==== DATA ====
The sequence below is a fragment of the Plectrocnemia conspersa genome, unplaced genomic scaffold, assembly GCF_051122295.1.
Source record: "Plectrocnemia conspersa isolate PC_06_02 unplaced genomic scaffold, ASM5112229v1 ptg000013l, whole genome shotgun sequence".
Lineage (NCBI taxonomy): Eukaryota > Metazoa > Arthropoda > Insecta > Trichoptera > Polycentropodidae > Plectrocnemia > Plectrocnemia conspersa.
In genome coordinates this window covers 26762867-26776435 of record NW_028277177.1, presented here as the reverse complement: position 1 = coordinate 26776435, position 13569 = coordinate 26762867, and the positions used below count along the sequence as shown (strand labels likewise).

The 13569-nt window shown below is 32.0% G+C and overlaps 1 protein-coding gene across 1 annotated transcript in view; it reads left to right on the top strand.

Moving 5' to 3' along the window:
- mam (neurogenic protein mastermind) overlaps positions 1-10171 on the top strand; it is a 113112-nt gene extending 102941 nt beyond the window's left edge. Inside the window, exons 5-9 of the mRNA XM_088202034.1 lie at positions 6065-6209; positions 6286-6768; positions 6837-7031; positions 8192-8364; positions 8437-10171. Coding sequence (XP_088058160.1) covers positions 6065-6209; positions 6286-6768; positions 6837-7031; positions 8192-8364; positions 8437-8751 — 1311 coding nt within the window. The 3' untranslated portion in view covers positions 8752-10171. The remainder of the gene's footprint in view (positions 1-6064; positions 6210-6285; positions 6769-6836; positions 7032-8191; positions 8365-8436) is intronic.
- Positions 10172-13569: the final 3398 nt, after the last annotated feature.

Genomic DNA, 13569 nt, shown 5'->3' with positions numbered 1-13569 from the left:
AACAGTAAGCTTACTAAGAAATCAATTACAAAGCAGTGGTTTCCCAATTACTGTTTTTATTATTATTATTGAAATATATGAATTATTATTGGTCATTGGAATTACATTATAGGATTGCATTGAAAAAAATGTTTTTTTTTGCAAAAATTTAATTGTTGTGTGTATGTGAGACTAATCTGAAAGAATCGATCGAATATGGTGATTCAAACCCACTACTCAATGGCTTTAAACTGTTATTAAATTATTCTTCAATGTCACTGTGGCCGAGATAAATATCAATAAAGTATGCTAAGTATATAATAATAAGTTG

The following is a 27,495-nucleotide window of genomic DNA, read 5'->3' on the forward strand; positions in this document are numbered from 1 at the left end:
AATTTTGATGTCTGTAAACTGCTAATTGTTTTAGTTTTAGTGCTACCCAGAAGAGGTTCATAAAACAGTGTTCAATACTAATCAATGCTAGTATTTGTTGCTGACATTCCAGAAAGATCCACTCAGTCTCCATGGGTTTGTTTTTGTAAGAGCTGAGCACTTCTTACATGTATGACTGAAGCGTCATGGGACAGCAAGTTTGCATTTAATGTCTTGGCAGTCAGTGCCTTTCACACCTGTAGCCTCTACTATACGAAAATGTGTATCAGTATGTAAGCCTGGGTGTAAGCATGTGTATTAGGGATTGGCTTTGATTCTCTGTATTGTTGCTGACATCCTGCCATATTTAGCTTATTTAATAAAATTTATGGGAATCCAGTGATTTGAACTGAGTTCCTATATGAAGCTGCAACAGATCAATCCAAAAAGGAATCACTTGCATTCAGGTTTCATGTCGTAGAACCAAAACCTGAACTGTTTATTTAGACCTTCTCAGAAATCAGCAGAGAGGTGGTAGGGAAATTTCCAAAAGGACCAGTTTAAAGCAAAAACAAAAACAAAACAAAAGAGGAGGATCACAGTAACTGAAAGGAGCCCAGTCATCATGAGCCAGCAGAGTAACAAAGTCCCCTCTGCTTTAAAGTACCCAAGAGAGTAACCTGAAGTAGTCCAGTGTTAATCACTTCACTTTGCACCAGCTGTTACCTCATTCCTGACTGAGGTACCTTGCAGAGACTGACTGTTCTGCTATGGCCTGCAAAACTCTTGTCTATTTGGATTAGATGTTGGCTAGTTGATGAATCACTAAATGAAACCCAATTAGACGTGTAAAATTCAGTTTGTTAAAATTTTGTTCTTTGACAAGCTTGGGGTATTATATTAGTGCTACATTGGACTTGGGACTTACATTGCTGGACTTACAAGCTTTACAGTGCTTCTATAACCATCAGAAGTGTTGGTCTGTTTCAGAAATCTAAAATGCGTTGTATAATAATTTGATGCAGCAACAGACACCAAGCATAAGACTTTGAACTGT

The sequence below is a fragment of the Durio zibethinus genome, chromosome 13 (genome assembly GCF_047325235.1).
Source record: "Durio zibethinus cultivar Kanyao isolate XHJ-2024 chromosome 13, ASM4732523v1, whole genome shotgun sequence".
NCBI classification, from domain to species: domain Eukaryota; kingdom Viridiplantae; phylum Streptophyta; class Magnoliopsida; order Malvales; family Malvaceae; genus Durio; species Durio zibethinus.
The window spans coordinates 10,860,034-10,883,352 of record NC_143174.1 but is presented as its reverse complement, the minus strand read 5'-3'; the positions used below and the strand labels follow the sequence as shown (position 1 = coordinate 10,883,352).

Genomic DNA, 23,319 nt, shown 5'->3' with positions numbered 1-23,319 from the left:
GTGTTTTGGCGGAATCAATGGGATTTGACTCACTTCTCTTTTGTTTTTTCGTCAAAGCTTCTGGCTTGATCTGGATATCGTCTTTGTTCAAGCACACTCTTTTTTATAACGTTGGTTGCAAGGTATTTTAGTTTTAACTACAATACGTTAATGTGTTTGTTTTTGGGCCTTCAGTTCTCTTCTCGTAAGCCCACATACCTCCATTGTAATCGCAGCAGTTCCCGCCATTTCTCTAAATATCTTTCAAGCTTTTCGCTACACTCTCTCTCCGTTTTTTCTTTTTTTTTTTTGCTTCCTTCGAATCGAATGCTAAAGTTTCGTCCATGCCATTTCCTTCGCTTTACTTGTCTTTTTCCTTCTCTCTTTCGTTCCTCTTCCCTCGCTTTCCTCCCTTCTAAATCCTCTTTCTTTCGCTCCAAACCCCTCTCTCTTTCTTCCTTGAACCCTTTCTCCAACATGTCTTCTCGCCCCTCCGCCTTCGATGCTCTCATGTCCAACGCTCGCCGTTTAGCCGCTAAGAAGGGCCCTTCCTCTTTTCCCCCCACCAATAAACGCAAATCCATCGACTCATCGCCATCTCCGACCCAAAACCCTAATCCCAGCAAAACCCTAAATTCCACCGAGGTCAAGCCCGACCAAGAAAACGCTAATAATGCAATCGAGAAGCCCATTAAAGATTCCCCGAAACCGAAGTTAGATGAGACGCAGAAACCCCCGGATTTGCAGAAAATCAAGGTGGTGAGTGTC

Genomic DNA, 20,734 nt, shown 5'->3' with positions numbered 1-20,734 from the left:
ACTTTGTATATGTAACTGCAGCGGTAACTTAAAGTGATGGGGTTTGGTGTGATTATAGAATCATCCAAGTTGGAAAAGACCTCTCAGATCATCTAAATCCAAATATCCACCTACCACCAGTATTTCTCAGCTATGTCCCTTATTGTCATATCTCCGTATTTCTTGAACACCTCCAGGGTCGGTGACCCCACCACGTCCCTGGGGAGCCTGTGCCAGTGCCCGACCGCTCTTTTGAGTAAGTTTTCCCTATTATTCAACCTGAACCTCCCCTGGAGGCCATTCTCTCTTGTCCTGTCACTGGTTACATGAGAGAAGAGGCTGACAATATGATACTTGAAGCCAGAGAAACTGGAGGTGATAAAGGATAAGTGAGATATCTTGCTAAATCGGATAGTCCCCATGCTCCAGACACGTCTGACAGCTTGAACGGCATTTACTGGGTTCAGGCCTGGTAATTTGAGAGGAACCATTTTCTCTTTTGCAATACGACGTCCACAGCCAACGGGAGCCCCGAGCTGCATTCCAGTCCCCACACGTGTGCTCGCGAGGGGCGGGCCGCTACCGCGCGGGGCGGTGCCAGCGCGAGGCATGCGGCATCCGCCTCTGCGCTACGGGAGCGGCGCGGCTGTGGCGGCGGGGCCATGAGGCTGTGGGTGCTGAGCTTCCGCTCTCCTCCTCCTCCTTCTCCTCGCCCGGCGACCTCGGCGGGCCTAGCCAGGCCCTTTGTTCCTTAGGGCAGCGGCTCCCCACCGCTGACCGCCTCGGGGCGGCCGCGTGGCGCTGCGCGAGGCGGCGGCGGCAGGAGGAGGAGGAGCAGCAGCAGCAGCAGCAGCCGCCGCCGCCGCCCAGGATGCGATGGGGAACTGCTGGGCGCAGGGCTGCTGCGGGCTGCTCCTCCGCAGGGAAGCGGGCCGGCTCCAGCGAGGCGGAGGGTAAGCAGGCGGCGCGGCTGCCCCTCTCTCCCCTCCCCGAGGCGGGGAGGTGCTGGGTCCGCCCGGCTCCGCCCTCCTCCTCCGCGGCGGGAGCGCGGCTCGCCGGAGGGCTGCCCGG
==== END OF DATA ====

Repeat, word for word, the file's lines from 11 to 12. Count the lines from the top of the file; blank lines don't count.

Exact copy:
The following is a 27,495-nucleotide window of genomic DNA, read 5'->3' on the forward strand; positions in this document are numbered from 1 at the left end:
AATTTTGATGTCTGTAAACTGCTAATTGTTTTAGTTTTAGTGCTACCCAGAAGAGGTTCATAAAACAGTGTTCAATACTAATCAATGCTAGTATTTGTTGCTGACATTCCAGAAAGATCCACTCAGTCTCCATGGGTTTGTTTTTGTAAGAGCTGAGCACTTCTTACATGTATGACTGAAGCGTCATGGGACAGCAAGTTTGCATTTAATGTCTTGGCAGTCAGTGCCTTTCACACCTGTAGCCTCTACTATACGAAAATGTGTATCAGTATGTAAGCCTGGGTGTAAGCATGTGTATTAGGGATTGGCTTTGATTCTCTGTATTGTTGCTGACATCCTGCCATATTTAGCTTATTTAATAAAATTTATGGGAATCCAGTGATTTGAACTGAGTTCCTATATGAAGCTGCAACAGATCAATCCAAAAAGGAATCACTTGCATTCAGGTTTCATGTCGTAGAACCAAAACCTGAACTGTTTATTTAGACCTTCTCAGAAATCAGCAGAGAGGTGGTAGGGAAATTTCCAAAAGGACCAGTTTAAAGCAAAAACAAAAACAAAACAAAAGAGGAGGATCACAGTAACTGAAAGGAGCCCAGTCATCATGAGCCAGCAGAGTAACAAAGTCCCCTCTGCTTTAAAGTACCCAAGAGAGTAACCTGAAGTAGTCCAGTGTTAATCACTTCACTTTGCACCAGCTGTTACCTCATTCCTGACTGAGGTACCTTGCAGAGACTGACTGTTCTGCTATGGCCTGCAAAACTCTTGTCTATTTGGATTAGATGTTGGCTAGTTGATGAATCACTAAATGAAACCCAATTAGACGTGTAAAATTCAGTTTGTTAAAATTTTGTTCTTTGACAAGCTTGGGGTATTATATTAGTGCTACATTGGACTTGGGACTTACATTGCTGGACTTACAAGCTTTACAGTGCTTCTATAACCATCAGAAGTGTTGGTCTGTTTCAGAAATCTAAAATGCGTTGTATAATAATTTGATGCAGCAACAGACACCAAGCATAAGACTTTGAACTGT